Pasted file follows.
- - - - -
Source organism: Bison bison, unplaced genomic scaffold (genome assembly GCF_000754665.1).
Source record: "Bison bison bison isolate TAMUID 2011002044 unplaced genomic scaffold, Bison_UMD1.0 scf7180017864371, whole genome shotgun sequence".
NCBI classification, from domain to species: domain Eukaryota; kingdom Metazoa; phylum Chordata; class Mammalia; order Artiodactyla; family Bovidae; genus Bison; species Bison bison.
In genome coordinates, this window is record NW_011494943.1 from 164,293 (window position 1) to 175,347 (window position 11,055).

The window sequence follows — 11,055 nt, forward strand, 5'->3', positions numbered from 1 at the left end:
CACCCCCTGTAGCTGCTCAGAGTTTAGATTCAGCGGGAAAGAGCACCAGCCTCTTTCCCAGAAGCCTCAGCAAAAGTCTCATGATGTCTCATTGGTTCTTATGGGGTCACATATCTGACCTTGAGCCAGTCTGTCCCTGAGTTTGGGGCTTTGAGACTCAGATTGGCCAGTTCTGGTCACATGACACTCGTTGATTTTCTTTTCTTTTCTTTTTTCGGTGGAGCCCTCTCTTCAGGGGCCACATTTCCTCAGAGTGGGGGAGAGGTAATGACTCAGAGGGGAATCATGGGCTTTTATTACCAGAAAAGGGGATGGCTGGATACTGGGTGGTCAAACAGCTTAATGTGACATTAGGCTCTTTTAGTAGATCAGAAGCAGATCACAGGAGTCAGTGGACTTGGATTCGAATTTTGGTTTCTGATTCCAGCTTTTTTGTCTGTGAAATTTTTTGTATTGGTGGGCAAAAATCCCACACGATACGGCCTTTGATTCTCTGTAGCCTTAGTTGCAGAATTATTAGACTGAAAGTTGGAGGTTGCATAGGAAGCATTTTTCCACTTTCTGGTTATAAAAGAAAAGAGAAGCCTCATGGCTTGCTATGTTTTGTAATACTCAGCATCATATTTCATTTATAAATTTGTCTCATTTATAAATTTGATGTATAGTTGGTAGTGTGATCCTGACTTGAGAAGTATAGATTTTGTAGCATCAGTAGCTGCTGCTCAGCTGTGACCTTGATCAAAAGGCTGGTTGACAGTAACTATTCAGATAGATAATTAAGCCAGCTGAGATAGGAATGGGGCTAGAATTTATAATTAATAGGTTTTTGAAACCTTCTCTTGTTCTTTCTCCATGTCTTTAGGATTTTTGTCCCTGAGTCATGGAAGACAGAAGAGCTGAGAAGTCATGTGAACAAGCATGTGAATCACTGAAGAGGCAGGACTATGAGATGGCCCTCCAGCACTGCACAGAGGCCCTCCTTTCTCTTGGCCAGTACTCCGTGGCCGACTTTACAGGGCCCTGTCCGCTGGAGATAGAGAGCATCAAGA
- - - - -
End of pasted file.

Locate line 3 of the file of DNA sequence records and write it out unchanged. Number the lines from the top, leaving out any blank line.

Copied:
NCBI classification, from domain to species: domain Eukaryota; kingdom Metazoa; phylum Chordata; class Mammalia; order Artiodactyla; family Bovidae; genus Bison; species Bison bison.